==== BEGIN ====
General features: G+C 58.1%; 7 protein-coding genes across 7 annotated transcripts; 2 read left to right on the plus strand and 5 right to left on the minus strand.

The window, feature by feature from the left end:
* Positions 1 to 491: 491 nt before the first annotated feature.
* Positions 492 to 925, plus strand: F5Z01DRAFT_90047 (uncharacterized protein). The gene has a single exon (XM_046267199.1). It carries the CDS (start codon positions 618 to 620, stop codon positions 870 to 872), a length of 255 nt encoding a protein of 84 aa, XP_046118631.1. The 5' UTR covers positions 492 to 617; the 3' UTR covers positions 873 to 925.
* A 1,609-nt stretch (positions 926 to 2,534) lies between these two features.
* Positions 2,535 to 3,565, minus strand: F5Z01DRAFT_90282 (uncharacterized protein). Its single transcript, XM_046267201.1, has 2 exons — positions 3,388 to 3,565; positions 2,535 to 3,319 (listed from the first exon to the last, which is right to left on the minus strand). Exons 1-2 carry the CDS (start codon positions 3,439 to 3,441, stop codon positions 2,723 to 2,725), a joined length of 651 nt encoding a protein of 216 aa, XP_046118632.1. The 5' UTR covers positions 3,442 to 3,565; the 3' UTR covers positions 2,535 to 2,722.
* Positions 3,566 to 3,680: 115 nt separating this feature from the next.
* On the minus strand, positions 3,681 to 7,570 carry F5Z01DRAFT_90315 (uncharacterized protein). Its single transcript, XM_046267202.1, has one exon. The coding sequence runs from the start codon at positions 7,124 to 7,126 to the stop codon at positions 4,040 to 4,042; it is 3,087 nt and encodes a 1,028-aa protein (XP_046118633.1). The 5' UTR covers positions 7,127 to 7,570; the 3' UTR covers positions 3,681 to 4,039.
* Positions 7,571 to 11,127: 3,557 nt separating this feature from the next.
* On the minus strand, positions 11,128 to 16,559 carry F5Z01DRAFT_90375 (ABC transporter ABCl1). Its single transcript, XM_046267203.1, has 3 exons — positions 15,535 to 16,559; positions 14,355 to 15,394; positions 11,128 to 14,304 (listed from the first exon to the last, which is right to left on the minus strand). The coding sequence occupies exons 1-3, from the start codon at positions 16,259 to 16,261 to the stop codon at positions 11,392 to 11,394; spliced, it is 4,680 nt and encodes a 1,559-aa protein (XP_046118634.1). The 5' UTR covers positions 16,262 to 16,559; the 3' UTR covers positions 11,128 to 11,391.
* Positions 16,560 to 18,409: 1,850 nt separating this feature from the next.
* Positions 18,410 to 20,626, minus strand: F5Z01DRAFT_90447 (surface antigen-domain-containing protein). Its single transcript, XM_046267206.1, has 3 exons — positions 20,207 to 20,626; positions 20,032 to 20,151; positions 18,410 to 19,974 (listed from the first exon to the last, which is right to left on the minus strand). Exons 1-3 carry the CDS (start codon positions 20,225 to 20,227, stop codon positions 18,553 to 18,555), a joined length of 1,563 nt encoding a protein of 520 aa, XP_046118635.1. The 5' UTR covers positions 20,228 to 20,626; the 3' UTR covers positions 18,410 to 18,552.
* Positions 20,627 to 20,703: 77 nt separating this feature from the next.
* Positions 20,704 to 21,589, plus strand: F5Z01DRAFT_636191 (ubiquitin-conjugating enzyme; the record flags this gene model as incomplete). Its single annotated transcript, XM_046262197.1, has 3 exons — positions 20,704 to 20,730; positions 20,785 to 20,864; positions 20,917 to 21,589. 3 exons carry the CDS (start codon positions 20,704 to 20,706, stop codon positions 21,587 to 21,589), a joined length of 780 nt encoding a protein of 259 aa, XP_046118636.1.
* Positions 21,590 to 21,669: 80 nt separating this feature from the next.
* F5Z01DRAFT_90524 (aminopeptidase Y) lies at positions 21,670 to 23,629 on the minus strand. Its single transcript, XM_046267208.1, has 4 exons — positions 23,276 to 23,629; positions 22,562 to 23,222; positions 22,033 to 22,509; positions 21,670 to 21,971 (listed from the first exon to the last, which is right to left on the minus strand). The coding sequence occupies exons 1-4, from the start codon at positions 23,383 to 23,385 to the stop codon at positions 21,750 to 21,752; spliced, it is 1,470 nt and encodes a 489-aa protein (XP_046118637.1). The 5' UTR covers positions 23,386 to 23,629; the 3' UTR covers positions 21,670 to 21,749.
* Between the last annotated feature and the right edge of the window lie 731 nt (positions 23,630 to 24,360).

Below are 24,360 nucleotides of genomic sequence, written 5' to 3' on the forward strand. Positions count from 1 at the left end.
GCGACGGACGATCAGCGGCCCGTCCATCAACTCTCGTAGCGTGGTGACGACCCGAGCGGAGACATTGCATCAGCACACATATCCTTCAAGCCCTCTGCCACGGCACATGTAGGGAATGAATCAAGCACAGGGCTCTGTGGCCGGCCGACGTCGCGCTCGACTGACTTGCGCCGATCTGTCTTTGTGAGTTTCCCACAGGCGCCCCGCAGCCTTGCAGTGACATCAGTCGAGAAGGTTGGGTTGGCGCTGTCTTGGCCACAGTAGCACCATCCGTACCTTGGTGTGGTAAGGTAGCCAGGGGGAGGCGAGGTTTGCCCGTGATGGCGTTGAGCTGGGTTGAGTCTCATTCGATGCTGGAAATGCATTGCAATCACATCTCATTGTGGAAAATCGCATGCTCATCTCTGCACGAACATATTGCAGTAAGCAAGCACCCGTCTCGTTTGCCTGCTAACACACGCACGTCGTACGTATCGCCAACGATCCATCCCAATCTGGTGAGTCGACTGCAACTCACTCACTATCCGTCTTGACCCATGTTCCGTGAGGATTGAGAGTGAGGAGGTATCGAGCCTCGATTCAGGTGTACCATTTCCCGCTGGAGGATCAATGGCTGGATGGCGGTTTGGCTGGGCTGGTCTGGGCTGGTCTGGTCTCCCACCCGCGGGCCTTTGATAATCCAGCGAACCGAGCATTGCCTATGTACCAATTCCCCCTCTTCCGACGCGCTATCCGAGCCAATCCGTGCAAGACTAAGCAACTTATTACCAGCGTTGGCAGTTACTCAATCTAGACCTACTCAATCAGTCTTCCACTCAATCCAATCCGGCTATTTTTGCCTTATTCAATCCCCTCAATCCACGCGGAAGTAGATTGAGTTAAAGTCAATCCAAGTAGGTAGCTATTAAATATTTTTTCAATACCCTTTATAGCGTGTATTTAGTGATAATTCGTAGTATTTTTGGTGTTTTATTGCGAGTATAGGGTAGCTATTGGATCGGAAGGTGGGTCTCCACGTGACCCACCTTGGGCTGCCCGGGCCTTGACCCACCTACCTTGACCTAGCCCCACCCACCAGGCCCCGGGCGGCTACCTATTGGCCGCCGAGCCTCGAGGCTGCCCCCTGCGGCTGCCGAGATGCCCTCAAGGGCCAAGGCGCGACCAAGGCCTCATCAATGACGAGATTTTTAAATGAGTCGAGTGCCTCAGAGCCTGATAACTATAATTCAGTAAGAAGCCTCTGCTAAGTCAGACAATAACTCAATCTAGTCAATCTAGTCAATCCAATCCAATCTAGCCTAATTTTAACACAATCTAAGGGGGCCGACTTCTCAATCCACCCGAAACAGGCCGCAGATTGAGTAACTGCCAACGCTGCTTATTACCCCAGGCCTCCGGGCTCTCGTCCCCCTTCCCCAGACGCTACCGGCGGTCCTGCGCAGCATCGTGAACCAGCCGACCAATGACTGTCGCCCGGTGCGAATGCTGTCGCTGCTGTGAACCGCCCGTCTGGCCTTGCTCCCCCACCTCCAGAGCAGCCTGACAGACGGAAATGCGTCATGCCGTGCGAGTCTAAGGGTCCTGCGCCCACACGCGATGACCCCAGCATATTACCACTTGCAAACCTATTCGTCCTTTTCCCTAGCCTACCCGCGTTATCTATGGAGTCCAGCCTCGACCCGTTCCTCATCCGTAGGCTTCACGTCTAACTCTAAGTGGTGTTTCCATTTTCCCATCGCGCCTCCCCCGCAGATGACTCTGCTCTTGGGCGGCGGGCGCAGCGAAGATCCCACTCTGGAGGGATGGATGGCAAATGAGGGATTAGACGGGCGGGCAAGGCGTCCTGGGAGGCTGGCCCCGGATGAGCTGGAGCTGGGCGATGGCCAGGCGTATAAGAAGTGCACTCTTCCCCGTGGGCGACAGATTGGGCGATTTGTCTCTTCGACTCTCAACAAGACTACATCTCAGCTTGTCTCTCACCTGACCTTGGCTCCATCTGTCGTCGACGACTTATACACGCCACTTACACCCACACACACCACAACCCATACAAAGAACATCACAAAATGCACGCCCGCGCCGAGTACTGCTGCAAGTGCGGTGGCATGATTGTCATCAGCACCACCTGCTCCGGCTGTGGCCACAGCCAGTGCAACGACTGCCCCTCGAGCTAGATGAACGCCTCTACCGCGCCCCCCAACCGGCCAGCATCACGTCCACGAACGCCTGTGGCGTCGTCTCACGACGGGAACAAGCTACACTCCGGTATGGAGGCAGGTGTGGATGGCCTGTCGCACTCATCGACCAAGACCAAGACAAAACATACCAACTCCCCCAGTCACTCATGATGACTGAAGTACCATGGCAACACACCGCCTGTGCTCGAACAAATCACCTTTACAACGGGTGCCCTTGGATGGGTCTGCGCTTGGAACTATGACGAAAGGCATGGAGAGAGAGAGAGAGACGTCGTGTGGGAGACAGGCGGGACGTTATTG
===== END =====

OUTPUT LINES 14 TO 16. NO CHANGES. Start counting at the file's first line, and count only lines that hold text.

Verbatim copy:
* Positions 20,704 to 21,589, plus strand: F5Z01DRAFT_636191 (ubiquitin-conjugating enzyme; the record flags this gene model as incomplete). Its single annotated transcript, XM_046262197.1, has 3 exons — positions 20,704 to 20,730; positions 20,785 to 20,864; positions 20,917 to 21,589. 3 exons carry the CDS (start codon positions 20,704 to 20,706, stop codon positions 21,587 to 21,589), a joined length of 780 nt encoding a protein of 259 aa, XP_046118636.1.
* Positions 21,590 to 21,669: 80 nt separating this feature from the next.
* F5Z01DRAFT_90524 (aminopeptidase Y) lies at positions 21,670 to 23,629 on the minus strand. Its single transcript, XM_046267208.1, has 4 exons — positions 23,276 to 23,629; positions 22,562 to 23,222; positions 22,033 to 22,509; positions 21,670 to 21,971 (listed from the first exon to the last, which is right to left on the minus strand). The coding sequence occupies exons 1-4, from the start codon at positions 23,383 to 23,385 to the stop codon at positions 21,750 to 21,752; spliced, it is 1,470 nt and encodes a 489-aa protein (XP_046118637.1). The 5' UTR covers positions 23,386 to 23,629; the 3' UTR covers positions 21,670 to 21,749.